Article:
NOTTINGHAM’S OLD MARKET SQUARE has been central to the city’s life and times for approximately a thousand years, formerly as a large outdoor market as the name suggests, home of the historic Goose Fair each October and a meeting place renowned over the city and wider county. The wide area, arguably the largest market square in Europe reputedly, now changed from it’s last design of a handsome processional way with trees, fountains and plentiful seating for the public was much-loved by Nottinghamians but is now comparatively sterile and bland in appearance. The re-design, reputedly ordered to allow more freedom and capacity for the various events that are held in ‘Slab Square’ as many local people have called it over the years and a is somewhat controversial decision some years later still.
The lions, known perhaps most commonly as ‘Leo and Oscar’ are also known by some, more grandly, as ‘Menelaus and Agamemnon’ and also ‘Lennie and Ronnie’, take your pick . They were sculpted by Joseph Else, the Principle of the Nottingham School of Art at the time. His name is now commemorated as the name of a public house nearby in the Square.
This quite severe looking chap below is the ‘Left Lion’ and whilst both lions have been used over the decades as traditional meeting places it is the Left Lion that holds the greater popularity. ‘See you by the Left Lion’ a (or the lions) has especially been a place to meet a romantic date. I’m told it’s ideal to check out a blind date from a distance and it has been my observation that people circling in the nearby vicinity are occasionally apparent. Other than that I couldn’t possibly comment…
Another piece of historic Nottingham folklore was that the lions roar when a virgin walks past. i couldn’t possibly comment on that either.
The ‘Left Lion’
In the 1920s the former Exchange Building overlooking the Square was replaced by the current Council House construction designed by architect, T. Cecil Howitt, with its 200 foot high dome housing the ‘Little John’ clock, weighing in at over ten tons, which chimes throughout the day as a backdrop and part of the soundtrack to Nottingham city life. Outside the building, two large stone lions stand sentinel, guarding the grand old building opened by the Duke of Windsor in 1929.
Nottingham’s Old Market Square has seen much activity and a few joyous occasions in its history. The annual Goose Fair, so named due to poultry being walked to the event from deepest Norfolk and Lincolnshire was and is a huge landmark on the Nottingham calendar, continuing as it does on the Forest Recreation Ground around a mile away and now over 700 years old. ‘Gooseh’ must have been quite some occasion in the old days as not only did it have such ground breaking innovations as the early travelling cinemas but one could buy practically anything there – even a wife! I think the latter custom has discontinued now.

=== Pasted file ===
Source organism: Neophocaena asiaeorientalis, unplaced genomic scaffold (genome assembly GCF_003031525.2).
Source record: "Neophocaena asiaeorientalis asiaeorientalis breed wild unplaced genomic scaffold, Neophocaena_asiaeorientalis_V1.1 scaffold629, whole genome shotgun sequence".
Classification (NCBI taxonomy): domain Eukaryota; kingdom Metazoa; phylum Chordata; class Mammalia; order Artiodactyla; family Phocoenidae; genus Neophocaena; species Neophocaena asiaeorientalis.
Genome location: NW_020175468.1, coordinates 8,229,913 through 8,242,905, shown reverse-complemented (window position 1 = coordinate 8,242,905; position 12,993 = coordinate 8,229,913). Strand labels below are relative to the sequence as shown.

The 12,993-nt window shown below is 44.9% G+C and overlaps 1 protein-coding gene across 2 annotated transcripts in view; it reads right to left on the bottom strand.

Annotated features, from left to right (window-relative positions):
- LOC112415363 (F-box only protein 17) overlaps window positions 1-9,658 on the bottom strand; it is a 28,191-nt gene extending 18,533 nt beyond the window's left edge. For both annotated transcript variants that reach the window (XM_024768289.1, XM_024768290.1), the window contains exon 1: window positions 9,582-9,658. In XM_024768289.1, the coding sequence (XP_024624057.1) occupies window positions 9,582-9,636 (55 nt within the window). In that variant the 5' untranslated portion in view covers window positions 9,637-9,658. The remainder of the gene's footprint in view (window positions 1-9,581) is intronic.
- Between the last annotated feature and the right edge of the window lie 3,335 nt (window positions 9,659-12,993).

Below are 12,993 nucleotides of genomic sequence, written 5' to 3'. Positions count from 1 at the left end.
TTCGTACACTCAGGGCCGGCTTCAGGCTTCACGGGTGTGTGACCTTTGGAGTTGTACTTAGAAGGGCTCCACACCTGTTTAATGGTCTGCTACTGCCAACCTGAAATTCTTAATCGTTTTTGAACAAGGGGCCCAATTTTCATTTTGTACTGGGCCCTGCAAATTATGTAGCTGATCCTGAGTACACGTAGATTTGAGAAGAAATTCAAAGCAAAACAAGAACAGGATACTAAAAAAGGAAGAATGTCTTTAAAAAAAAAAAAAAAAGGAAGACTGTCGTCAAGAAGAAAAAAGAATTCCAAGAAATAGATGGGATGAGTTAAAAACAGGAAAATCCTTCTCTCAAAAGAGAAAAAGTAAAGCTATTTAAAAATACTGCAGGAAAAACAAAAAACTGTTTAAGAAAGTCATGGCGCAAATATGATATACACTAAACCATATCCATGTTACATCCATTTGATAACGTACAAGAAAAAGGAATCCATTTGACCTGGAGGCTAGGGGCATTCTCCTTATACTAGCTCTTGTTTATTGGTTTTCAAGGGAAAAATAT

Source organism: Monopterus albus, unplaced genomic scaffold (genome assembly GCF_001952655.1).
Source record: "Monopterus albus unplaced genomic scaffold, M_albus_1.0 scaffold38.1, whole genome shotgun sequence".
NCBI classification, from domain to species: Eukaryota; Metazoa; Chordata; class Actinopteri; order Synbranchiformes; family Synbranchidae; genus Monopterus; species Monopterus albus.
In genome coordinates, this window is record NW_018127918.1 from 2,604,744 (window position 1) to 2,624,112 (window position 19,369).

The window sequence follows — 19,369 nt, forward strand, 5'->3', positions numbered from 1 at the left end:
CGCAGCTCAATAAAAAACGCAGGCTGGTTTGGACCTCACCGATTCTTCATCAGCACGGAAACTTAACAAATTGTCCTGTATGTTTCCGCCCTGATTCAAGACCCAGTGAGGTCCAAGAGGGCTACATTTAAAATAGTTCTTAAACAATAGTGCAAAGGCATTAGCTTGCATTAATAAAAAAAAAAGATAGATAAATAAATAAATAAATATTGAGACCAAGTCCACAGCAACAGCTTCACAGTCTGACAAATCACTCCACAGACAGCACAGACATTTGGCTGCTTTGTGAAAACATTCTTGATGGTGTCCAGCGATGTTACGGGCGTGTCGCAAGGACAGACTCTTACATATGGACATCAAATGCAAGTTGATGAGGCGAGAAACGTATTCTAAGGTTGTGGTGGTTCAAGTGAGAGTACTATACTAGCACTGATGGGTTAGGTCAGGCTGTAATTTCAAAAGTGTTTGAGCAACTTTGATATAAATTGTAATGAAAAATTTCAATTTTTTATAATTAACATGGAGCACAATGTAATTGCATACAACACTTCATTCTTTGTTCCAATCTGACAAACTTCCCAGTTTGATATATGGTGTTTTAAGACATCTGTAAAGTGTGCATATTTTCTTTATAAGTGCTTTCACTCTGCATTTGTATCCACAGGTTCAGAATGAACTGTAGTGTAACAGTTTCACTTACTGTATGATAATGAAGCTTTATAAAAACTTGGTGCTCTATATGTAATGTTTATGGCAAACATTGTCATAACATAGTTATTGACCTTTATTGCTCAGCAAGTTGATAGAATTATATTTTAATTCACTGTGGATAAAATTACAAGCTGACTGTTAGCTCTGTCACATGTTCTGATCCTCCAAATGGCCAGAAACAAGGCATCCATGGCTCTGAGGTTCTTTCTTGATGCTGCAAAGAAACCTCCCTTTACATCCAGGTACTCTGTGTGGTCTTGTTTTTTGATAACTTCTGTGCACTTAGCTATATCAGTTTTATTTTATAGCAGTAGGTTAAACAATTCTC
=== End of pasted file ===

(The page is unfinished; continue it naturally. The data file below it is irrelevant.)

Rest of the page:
Football and other sports celebrations have always been a nice feature as the Champions are paraded on the Council House balcony. Notable were celebrations for Nottingham Forest’s European Cup winning teams and, before my time, their great 1959 FA Cup success after they had won their Wembley final with nine and a half fit men on the field. Perhaps Slab Square’s greatest celebration occurred on May 8, 1945, when the war in Europe was over and the people of Nottingham let heir hair down in grand style.
Walking through the square these days I am always disappointed at it’s bland, grey appearance – which cost the council an awful lot of money incidentally. There is a water feature but it isn’t handsome as the previous fountains were – even when students chose to create a bubble-a-thon with washing up liquid emptied into the originals! The seating is at a minimum and the vegetation that saw the Square win awards for its attractiveness is no longer. Instead there are ‘events’ which leave the area looking a little forlorn when they move on.
Other random memories of Old Market Square come to mind of Mods and Rockers gathering there in the 1960s in their two factions at either end of the Square, shepherded apart by the local constabulary. One of the latter’s number was ‘Tug Wilson, a formidable and well known character, standing some 6ft 8ins and fully 7ft 2ins in his policeman’s helmet!
The fabulous mosaic of the Nottingham heraldic crest has disappeared and the ‘feel’ of Nottingham’s Old Market Square appears long gone and spoiled. In balance, there are some good points though. A German Christmas Fair appeared some years ago and was a pleasant winter addition. These days the ‘German’ has been taken out of it and, to my eyes, ears and taste buds has unfortunately become not only expensive but mediocre too. A great plus though is the outdoor ice rink which adds significantly to the winter atmosphere.
Conversely, each summer now, the Square welcomes the ‘Nottingham Rivera’, an urban beach constructed for some weeks in the high season with its sandy beach, padding pool, funfair rides and popular beach bar along with special events throughout its duration.
As a visitor to Nottingham, it is difficult to become lost in it’s concise city centre as all roads lead to the Square and its dominant Council House dome. Unlike many cities, it is easy to discern exactly where the centre of ‘town’ is and for that reason and a few others, wherever I roam in the world, the Council House and it’s lions will always symbolise Nottingham to me.